Companies

Britannia readying for a bigger bite of premium biscuits in Hindi heartland

Kolkata Kolkata | Updated on January 15, 2018 Published on November 14, 2016

Varun Berry, Managing Director, Britannia Industries

Biscuit-major Britannia is looking to consolidate its position in the Hindi-heartland and Gujarat. The company is eyeing upping its portfolio in the weaker markets even as it ramps up distribution presence.

Apart from Gujarat, the other “traditionally weak” States include Uttar Pradesh, Rajasthan, Bihar, Madhya Pradesh and Chhattisgarh. Sources indicate Parle to be the dominant brand here.

Britannia earns 45 per cent of its revenue from economy products and the remaining 55 per cent from premium segments.

According to Varun Berry, Managing Director, Britannia Industries, in these “weaker States” Britannia’s penetration is around 20-22 per cent; that is – for every 100 stores, Britannia products are stocked in some 20-22 ones.

“What’s giving us a little bit of uptake in value is our foray in the Hindi belt in where we were traditionally very weak,” he told BusinessLine during an interview.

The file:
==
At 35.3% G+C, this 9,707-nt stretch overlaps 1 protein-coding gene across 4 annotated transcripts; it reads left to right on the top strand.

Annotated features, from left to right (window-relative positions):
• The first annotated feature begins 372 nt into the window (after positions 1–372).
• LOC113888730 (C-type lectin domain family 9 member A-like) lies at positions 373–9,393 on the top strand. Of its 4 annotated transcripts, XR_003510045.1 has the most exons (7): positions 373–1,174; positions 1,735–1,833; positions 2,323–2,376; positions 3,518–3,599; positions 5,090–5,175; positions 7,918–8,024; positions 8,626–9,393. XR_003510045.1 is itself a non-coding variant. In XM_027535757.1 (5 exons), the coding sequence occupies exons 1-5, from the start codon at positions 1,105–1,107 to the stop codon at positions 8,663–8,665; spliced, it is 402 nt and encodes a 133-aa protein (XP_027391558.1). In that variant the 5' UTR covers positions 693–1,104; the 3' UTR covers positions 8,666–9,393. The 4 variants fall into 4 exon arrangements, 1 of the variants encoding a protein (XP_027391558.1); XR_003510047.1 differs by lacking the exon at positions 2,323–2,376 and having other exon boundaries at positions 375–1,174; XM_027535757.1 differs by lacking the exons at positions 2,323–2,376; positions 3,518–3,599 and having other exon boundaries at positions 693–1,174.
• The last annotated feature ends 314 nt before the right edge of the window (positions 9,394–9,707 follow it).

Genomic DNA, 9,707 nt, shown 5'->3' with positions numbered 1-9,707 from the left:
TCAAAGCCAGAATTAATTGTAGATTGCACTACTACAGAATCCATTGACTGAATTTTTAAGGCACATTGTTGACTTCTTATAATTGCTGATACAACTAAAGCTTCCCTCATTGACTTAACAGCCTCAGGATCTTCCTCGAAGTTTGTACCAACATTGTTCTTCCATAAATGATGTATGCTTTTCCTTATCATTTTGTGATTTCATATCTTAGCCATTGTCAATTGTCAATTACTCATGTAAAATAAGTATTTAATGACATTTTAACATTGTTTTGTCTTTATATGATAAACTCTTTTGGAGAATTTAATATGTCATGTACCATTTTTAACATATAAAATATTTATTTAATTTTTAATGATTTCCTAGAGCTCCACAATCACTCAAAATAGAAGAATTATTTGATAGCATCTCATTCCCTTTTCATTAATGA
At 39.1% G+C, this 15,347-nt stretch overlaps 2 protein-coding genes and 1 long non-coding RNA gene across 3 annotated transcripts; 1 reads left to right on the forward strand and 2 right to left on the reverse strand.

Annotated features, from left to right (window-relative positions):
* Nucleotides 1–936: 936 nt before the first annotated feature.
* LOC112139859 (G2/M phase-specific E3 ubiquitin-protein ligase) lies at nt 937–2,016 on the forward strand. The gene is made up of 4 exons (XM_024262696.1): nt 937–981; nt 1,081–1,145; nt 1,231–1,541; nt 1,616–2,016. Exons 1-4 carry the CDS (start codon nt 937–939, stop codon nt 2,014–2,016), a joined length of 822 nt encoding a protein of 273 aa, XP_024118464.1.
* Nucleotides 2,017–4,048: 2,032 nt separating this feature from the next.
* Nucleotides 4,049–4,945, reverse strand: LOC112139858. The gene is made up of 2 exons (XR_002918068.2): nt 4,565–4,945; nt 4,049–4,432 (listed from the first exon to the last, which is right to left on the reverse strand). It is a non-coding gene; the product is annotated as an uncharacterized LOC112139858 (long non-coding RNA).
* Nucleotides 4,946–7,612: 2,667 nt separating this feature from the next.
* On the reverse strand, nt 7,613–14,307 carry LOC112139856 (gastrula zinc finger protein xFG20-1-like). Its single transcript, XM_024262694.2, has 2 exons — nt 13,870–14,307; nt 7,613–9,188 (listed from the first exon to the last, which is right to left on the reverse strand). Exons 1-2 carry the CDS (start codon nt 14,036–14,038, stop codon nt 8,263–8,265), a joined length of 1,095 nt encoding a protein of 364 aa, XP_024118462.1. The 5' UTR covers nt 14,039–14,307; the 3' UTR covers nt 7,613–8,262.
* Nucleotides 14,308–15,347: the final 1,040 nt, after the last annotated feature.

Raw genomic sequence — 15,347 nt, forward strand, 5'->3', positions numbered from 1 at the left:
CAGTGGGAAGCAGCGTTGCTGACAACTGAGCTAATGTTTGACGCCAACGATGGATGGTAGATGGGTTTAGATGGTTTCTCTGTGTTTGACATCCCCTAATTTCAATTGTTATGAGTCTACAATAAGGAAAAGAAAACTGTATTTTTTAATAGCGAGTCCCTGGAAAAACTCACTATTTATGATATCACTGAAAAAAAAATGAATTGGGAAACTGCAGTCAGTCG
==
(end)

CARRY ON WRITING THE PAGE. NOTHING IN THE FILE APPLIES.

Distribution strategy

According to Berry, the first task for the company is to ramp up its distribution channel here.

Value products are being used as “carriers” to get into the outlets.

The company then follows up by pushing for premium offerings as the brands get more foothold there — a strategy that it has adopted across most markets.

“It is not about products. We always had the right products. Once we build that distribution footprint, we use the value products as the carrier product. And then we lure in our GoodDay, Marie, 50-50 and other brands,” he explained.

“So we get in our whole bouquet of products into this outlet. And that’s what giving us the growth and shares in these markets,” Berry added.

Improving market share

The strategy is already bearing fruit for the company. Britannia’s market share has improved to 13-14 per cent in these weaker markets.

In these States, Britannia’s market share was in “single digits” till two years back.

“Although we are growing very fast, we are still not where we would like to be,” Berry pointed out.

The aim now, is to have an over 20 per cent market share.

While, rural sales account for 30 per cent of Britannia’s turnover, a good run in the Hindi heartland will help the company achieve its larger target of a 50-50 break-up between urban and rural sales in the next five years.

Its market share in the value (or economy) segment is just 9 per cent.

Published on November 14, 2016
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